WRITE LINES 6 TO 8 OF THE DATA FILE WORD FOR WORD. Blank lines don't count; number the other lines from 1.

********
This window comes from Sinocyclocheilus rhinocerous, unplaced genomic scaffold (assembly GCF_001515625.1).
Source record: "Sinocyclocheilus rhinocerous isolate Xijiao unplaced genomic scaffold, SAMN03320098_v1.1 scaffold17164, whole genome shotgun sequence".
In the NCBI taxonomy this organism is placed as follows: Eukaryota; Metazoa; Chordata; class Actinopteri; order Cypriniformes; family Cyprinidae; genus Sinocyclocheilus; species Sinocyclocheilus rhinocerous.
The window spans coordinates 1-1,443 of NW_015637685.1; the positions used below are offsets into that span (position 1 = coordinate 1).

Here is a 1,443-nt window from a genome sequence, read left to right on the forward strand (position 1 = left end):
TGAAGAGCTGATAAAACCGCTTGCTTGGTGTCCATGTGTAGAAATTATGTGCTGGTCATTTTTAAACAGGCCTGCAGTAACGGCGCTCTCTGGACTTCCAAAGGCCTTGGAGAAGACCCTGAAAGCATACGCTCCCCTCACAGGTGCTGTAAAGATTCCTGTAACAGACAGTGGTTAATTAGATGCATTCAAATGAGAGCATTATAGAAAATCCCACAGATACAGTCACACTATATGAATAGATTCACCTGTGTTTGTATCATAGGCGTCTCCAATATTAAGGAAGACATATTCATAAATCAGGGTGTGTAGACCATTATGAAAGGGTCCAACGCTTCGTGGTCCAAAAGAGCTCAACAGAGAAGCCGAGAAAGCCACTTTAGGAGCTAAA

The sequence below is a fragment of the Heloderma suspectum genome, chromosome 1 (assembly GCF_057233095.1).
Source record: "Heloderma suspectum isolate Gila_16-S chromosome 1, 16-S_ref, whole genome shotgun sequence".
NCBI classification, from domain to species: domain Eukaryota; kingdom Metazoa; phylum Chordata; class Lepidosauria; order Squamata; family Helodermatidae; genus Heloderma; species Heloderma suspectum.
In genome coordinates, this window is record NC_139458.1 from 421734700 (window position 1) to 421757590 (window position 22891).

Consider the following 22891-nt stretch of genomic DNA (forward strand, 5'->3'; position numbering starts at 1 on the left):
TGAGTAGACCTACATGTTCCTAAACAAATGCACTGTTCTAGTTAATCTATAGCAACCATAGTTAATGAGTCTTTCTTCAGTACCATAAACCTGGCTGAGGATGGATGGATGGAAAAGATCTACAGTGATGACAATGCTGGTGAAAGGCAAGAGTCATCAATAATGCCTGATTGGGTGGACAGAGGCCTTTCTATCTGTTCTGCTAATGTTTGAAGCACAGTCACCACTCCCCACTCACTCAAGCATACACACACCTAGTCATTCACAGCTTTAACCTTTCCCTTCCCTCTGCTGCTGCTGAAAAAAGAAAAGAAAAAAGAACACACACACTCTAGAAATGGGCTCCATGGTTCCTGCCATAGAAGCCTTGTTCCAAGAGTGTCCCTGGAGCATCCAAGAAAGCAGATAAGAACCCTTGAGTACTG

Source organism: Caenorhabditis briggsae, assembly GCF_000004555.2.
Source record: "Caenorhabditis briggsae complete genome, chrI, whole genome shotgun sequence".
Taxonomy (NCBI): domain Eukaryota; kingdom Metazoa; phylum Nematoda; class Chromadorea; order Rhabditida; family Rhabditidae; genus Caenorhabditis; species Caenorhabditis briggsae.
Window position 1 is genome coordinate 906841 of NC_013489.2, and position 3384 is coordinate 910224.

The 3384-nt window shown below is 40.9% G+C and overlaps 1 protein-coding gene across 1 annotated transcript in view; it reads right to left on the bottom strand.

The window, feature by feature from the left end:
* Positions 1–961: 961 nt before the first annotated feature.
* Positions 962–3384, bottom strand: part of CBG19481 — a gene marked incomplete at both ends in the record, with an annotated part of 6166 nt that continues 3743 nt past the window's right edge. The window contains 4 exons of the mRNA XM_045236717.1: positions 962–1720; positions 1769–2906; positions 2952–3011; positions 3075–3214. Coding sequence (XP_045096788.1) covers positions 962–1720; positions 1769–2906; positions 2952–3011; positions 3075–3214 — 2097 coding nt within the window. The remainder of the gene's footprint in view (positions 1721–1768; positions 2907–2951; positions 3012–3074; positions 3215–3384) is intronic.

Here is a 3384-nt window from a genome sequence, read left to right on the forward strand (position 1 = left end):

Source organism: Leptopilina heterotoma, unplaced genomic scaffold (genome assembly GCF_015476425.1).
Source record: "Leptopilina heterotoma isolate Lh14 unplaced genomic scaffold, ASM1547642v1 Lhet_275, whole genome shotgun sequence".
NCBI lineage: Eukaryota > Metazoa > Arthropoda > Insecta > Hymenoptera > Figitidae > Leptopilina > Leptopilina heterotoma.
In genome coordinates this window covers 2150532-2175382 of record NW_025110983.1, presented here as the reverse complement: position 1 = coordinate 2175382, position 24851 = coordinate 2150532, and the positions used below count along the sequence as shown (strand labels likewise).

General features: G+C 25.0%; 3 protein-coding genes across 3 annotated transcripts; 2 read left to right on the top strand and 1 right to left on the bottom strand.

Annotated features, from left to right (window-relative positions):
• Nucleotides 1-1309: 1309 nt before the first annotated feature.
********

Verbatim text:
TGAAGAGCTGATAAAACCGCTTGCTTGGTGTCCATGTGTAGAAATTATGTGCTGGTCATTTTTAAACAGGCCTGCAGTAACGGCGCTCTCTGGACTTCCAAAGGCCTTGGAGAAGACCCTGAAAGCATACGCTCCCCTCACAGGTGCTGTAAAGATTCCTGTAACAGACAGTGGTTAATTAGATGCATTCAAATGAGAGCATTATAGAAAATCCCACAGATACAGTCACACTATATGAATAGATTCACCTGTGTTTGTATCATAGGCGTCTCCAATATTAAGGAAGACATATTCATAAATCAGGGTGTGTAGACCATTATGAAAGGGTCCAACGCTTCGTGGTCCAAAAGAGCTCAACAGAGAAGCCGAGAAAGCCACTTTAGGAGCTAAA

The sequence below is a fragment of the Heloderma suspectum genome, chromosome 1 (assembly GCF_057233095.1).
Source record: "Heloderma suspectum isolate Gila_16-S chromosome 1, 16-S_ref, whole genome shotgun sequence".